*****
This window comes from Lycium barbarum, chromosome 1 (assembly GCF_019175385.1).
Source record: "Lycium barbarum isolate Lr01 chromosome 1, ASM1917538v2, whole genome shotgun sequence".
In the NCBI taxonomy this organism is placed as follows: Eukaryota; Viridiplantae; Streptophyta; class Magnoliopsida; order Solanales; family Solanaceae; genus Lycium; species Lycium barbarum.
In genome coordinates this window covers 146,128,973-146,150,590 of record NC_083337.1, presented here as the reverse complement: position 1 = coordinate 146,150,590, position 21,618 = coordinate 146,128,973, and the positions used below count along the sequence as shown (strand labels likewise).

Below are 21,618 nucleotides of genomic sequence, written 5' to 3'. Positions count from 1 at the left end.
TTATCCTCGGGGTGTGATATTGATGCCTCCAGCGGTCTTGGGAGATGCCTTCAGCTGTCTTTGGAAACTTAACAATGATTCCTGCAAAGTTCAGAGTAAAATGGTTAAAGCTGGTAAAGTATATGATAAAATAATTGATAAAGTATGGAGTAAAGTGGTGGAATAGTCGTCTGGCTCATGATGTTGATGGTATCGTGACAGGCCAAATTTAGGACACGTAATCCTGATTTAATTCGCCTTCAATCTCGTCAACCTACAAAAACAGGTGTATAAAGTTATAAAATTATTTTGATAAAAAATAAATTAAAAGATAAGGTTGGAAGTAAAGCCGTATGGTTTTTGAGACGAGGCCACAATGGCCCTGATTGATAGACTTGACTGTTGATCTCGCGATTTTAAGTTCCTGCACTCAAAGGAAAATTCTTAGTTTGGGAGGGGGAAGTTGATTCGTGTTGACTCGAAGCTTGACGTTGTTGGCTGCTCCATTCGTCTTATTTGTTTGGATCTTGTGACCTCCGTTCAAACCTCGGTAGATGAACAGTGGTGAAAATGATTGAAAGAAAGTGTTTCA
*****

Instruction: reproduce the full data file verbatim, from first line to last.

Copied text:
This window comes from Lycium barbarum, chromosome 1 (assembly GCF_019175385.1).
Source record: "Lycium barbarum isolate Lr01 chromosome 1, ASM1917538v2, whole genome shotgun sequence".
In the NCBI taxonomy this organism is placed as follows: Eukaryota; Viridiplantae; Streptophyta; class Magnoliopsida; order Solanales; family Solanaceae; genus Lycium; species Lycium barbarum.
In genome coordinates this window covers 146,128,973-146,150,590 of record NC_083337.1, presented here as the reverse complement: position 1 = coordinate 146,150,590, position 21,618 = coordinate 146,128,973, and the positions used below count along the sequence as shown (strand labels likewise).

Below are 21,618 nucleotides of genomic sequence, written 5' to 3'. Positions count from 1 at the left end.
TTATCCTCGGGGTGTGATATTGATGCCTCCAGCGGTCTTGGGAGATGCCTTCAGCTGTCTTTGGAAACTTAACAATGATTCCTGCAAAGTTCAGAGTAAAATGGTTAAAGCTGGTAAAGTATATGATAAAATAATTGATAAAGTATGGAGTAAAGTGGTGGAATAGTCGTCTGGCTCATGATGTTGATGGTATCGTGACAGGCCAAATTTAGGACACGTAATCCTGATTTAATTCGCCTTCAATCTCGTCAACCTACAAAAACAGGTGTATAAAGTTATAAAATTATTTTGATAAAAAATAAATTAAAAGATAAGGTTGGAAGTAAAGCCGTATGGTTTTTGAGACGAGGCCACAATGGCCCTGATTGATAGACTTGACTGTTGATCTCGCGATTTTAAGTTCCTGCACTCAAAGGAAAATTCTTAGTTTGGGAGGGGGAAGTTGATTCGTGTTGACTCGAAGCTTGACGTTGTTGGCTGCTCCATTCGTCTTATTTGTTTGGATCTTGTGACCTCCGTTCAAACCTCGGTAGATGAACAGTGGTGAAAATGATTGAAAGAAAGTGTTTCA